One key view held by everyone not just politicians and government, but teachers and parents too, is that there should not be a wasted generation. But to achieve this, it needs to be made note of that not all students learn best and maximise their potential in a school environment, some are suited in skills based learning hence government and parties agree of more skills based learning. Both Labour and Conservatives are determined to increase the number of apprenticeships available.
Labour has introduced a September Guarantee in which they are funding a guaranteed place at training and apprenticeships places for students whom do not wish to stay on for A- Levels. The Conservatives wish to triple the amount of apprenticeships to 30,000. New 14-19 Diploma's have become available to bridge the divide between academic and vocational education. The teachings have started in September 2008 in 4 subject areas. A further 5 subjects were introduced in 2009. In 2010 another 5 will be introduced.
In addition, a new General Diploma will, from 2011, recognise achievement in the equivalent of five A*-C grades at GCSE level, including English and maths. The aim is to increase enrolment from 12,000 to about 40,000. The Lib Dems are in consensus with the last option as they intend to create a general diploma which incorporates GCSE's, A-Levels and vocational qualification. Alternatively however, the Conservatives are planning not to introduce the 2010 diplomas but are promising a new type of "technical school" in 12 cities across England.
These will be funded from the academy budget and place prior focus on engineering and science linked to business and universities. They criticise the new 14-19 Diploma qualifications by saying the first wave of Diplomas have been characterised by low take-up and poor. They aim to re-direct funding intended to promote Diplomas to create more apprenticeships instead. This to them, is crucial to tackling youth unemployment and recovering from the recession. However this has been criticised by NASUWT as they believe this would increase the segregation between academic and vocational paths.
NUT criticised the Conservatives of planning to 'pigeonhole' youngsters. Although this suggests differences in policies, it is clearly evident that the principles are the same in that all parties aim to stop NEETs, youth crime and poverty by looking at their needs and proving a diverse range of options available. The 50% target for young people to go university was a brain child of Labours 2001 election manifesto, as it is something all parties agree with because they believe this will help widen the future economy as people will have higher level of skills.
Currently there are 43% of students studying in England thus the New Labour aspiration of 50% entering higher education by 2010 is fast becoming nothing more than a dream. Conservatives believe this policy is a 'good opportunity to bring this whole issue back to life' However, The Confederation of British Industry (CBI) believes this target should be abandoned as it is arbitrary and meaningless. Nevertheless the National Union of Students (NUS) attacked this view as 'grown hypocrisy from the fat cats at CBI).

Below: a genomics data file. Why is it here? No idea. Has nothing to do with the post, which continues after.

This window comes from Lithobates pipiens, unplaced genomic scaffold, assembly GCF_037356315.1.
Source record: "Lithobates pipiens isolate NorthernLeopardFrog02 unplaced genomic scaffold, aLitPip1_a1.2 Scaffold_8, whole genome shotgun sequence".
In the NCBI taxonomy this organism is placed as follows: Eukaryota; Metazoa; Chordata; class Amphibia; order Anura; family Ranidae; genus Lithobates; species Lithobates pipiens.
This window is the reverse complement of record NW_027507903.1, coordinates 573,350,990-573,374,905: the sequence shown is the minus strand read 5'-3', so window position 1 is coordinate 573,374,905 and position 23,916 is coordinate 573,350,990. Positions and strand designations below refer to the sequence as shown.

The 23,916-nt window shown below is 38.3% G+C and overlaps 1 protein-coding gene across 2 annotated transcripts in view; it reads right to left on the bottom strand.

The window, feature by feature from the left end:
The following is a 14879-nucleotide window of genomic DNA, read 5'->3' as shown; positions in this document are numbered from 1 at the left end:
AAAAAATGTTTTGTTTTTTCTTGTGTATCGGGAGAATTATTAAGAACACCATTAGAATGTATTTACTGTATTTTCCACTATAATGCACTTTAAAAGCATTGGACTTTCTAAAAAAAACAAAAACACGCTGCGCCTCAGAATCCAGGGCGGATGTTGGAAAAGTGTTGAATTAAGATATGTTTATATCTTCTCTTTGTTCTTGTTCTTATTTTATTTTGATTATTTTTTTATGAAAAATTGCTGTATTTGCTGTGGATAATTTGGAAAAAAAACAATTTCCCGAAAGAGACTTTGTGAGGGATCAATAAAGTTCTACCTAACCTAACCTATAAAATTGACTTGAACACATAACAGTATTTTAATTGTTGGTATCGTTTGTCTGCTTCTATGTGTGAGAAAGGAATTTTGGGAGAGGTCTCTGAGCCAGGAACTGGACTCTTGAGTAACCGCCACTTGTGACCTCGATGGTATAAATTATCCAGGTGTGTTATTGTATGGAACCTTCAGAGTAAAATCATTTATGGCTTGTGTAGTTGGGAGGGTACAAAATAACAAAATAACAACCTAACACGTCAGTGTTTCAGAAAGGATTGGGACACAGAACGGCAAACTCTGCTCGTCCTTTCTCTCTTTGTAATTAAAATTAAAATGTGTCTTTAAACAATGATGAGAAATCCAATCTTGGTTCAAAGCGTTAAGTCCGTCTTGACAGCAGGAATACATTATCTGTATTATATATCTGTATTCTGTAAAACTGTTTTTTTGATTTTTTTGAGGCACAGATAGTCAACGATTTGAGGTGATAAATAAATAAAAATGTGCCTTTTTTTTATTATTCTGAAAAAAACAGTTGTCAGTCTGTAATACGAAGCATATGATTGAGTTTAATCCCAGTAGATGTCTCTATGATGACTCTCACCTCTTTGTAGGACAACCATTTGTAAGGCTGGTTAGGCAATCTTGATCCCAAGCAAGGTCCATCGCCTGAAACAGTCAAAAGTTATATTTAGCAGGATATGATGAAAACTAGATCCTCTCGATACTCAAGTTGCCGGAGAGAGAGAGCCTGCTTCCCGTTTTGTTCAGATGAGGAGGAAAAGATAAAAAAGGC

The Million + group and Association of Teachers + Lecturers mirror this view as they believe the CBI's proposals are arrogant and elitist. The Labour government sees increased numbers of entrants to higher education as a vital part to both education and economy. Increased numbers are attending hence all parties agree to provide more spaces. Labour has pledged to open or commit funding to 20 new university campuses over 6 years. Conservatives too pledge 10, 000 places if they are elected. However universities have become short of funding.
This has become a huge burden for taxpayers and opens the issue of who pays. Is it students or taxpayers? The government is set to launch a review of the long-term funding of higher education later this autumn, but the final decision on raising tuition fees is unlikely to be made until after the general election. There has been a major ideological shift for The Lib Dems who believed that tuition fees should be scrapped as it should be the taxpayer paying. This was so it would not deter poorer families from seeking higher education for their children.
They now however believe that students should pay as at a time of financial difficulty students should contribute for something they want to do. The Conservatives however would give a 10% discount on student loan repayments to those who paid ahead of schedule. However NUS believe that with this only those from affluent backgrounds will benefit from this and those from the poorest backgrounds are likely to lose out. More than half of university heads want students to pay at least i?? 5,000 per year or for there to be no upper limit.
This has angered the NUS, who want to entirely replace the fee system with repayments linked to later earnings. This shows that there is a consensus to improve higher education standards but again different routes are taken by parties some of which are short term benefits like the conservatives and long term such as Labour and tuition fees. In conclusion it can be said that in theory consensus is apparent as the core aims of education such as maintaining standards, ensuring students are attending university and both choices and opportunities to be available.
In practise however, different standpoints are implemented by each party on how these goals should be achieved and how the gap between the fortunate and forgotten should be bridged. The current financial crisis has led to questions about where cuts will fall, what opportunities are available for failing schools, skills based learners and for students intending to enter higher education thus it is here where the consensus detaches.